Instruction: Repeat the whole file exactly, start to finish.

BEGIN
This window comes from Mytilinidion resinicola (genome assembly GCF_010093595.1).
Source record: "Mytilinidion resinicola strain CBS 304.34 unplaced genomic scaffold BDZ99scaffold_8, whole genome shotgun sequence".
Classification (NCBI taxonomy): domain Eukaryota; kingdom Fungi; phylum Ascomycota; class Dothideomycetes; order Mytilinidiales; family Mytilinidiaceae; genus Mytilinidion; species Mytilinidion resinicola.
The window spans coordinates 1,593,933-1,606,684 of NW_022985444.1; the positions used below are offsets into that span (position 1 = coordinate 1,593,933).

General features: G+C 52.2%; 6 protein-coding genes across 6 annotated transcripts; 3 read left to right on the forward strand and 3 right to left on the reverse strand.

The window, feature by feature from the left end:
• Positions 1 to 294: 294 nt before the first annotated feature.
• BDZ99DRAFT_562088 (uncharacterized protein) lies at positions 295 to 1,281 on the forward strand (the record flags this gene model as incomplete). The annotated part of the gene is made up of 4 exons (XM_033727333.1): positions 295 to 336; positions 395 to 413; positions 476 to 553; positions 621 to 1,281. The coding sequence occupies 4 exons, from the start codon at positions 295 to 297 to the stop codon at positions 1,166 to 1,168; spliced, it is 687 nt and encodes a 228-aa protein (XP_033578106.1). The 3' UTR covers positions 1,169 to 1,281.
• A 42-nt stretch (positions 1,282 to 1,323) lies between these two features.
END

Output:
This window comes from Mytilinidion resinicola (genome assembly GCF_010093595.1).
Source record: "Mytilinidion resinicola strain CBS 304.34 unplaced genomic scaffold BDZ99scaffold_8, whole genome shotgun sequence".
Classification (NCBI taxonomy): domain Eukaryota; kingdom Fungi; phylum Ascomycota; class Dothideomycetes; order Mytilinidiales; family Mytilinidiaceae; genus Mytilinidion; species Mytilinidion resinicola.
The window spans coordinates 1,593,933-1,606,684 of NW_022985444.1; the positions used below are offsets into that span (position 1 = coordinate 1,593,933).

General features: G+C 52.2%; 6 protein-coding genes across 6 annotated transcripts; 3 read left to right on the forward strand and 3 right to left on the reverse strand.

The window, feature by feature from the left end:
• Positions 1 to 294: 294 nt before the first annotated feature.
• BDZ99DRAFT_562088 (uncharacterized protein) lies at positions 295 to 1,281 on the forward strand (the record flags this gene model as incomplete). The annotated part of the gene is made up of 4 exons (XM_033727333.1): positions 295 to 336; positions 395 to 413; positions 476 to 553; positions 621 to 1,281. The coding sequence occupies 4 exons, from the start codon at positions 295 to 297 to the stop codon at positions 1,166 to 1,168; spliced, it is 687 nt and encodes a 228-aa protein (XP_033578106.1). The 3' UTR covers positions 1,169 to 1,281.
• A 42-nt stretch (positions 1,282 to 1,323) lies between these two features.